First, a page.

By: Linda Nordling and Maha Ahmed


We encourage you to republish this article online and in print, it’s free under our creative commons attribution license, but please follow some simple guidelines:
  1. You have to credit our authors.
  2. You have to credit SciDev.Net — where possible include our logo with a link back to the original article.
  3. You can simply run the first few lines of the article and then add: “Read the full article on SciDev.Net” containing a link back to the original article.
  4. If you want to also take images published in this story you will need to confirm with the original source if you're licensed to use them.
  5. The easiest way to get the article on your site is to embed the code below.
For more information view our media page and republishing guidelines.

The full article is available here as HTML.

Press Ctrl-C to copy

[CAIRO; CAPE TOWN] African science ministers concluded a high-level meeting in Egypt last week by declaring 2011–2020 the "decade for science in Africa".

The decision, taken at the end of the African Ministerial Council on Science and Technology (AMCOST) meeting last week (7–10 March), will aim to keep science and technology at the forefront of the continent's political agenda.

The decision was made in recognition of "the challenges that African Union (AU) member states are facing in harnessing science and technology (S&T) for socio-economic development and the need to sensitise the African Community and to engage the AU leaders in S&T".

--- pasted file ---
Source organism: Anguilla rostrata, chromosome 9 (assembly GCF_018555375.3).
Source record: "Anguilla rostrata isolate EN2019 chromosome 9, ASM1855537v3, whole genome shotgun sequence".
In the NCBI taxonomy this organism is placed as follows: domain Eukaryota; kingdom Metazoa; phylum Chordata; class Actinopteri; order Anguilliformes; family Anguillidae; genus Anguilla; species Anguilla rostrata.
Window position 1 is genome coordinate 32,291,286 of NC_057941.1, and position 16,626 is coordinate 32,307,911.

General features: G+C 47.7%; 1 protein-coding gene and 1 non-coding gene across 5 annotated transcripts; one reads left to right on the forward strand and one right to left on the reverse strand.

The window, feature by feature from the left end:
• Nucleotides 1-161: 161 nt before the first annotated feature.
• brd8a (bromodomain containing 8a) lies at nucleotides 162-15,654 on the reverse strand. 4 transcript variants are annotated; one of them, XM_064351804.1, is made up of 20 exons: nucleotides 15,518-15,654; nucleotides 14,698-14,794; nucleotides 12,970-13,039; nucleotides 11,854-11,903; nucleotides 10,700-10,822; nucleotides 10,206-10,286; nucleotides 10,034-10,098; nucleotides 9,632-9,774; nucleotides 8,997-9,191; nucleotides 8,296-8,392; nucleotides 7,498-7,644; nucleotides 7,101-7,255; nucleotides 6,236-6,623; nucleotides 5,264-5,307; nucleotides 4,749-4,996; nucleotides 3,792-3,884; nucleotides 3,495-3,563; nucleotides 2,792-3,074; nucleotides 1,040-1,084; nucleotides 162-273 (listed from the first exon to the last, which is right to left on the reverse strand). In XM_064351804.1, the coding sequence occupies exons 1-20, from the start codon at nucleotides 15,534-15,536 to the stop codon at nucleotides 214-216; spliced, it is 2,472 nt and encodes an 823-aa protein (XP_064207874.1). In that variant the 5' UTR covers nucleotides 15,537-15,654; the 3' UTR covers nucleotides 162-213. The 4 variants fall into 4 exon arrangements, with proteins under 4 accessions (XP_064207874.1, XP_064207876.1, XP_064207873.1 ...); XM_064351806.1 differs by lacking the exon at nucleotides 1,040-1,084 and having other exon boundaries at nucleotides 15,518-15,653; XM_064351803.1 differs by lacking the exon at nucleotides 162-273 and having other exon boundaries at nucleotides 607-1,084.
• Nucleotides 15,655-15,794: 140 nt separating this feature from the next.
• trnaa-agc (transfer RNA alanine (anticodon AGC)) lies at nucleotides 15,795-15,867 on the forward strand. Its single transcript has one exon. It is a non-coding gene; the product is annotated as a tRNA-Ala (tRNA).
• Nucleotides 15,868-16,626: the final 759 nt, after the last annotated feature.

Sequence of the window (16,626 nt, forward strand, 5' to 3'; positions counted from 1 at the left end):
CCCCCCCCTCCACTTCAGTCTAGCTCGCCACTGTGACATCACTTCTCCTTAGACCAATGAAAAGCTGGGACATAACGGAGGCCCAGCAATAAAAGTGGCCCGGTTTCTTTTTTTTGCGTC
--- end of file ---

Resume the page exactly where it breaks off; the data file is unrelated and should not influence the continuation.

The initiative will be based on a programme Egypt has been running for some years to boost science and technology in the country, according to Maged Al-Sherbiny, the country's Assistant Minister for Scientific Research (see Egypt gets serious about science with 12-year strategy).

The AMCOST bureau will be responsible for the initiative, with help from the African Union Commission (AUC) and the New Partnership for Africa's Development. "That will ensure its smooth operation," said Al-Sherbiny.

The five-member ministerial bureau of AMCOST, elected at the Egypt meeting for the coming two years, now includes both Egypt and South Africa — the continent's two most powerful states — as chair and second-co-chair respectively.

Observers commented that this strong leadership could revive the AMCOST meetings, which have been criticised in the past for poor attendance and a lack of political leadership.

"The member countries are now getting to understand what it is all about," said Umar Bindir, Director General of Nigeria's National Office for Technology Acquisition and Promotion. "I think the future meetings of AMCOST will be more challenging and more focused."

The ministerial meeting also endorsed South Africa's bid to host the Square Kilometre Array international radio telescope (see South Africa grooms students for astrophysics) and agreed to set up a continental working group on space science to meet the continent's growing interest in the field (see Launching your own satellite — the pros and cons).

The draft resolution from the meeting urges member states to put more resources, including staff, into the AUC Department of Human Resources, Science and Technology, which is struggling to implement all of its own programmes because of a lack of funding.

Libya offered to host a workshop with African member states and representatives from donor countries and agencies to discuss how to mobilise more funding for the continent's science programmes.

Ahmed Hamdy, head of science, technology and ICT at the AUC directorate, told SciDev.Net that African countries need to take responsibility for putting money into continental programmes.

"Several member states are waiting for someone to take the championship role," he said. "We are hoping that soon we will be able to announce the availability of funding from Africa into Africa."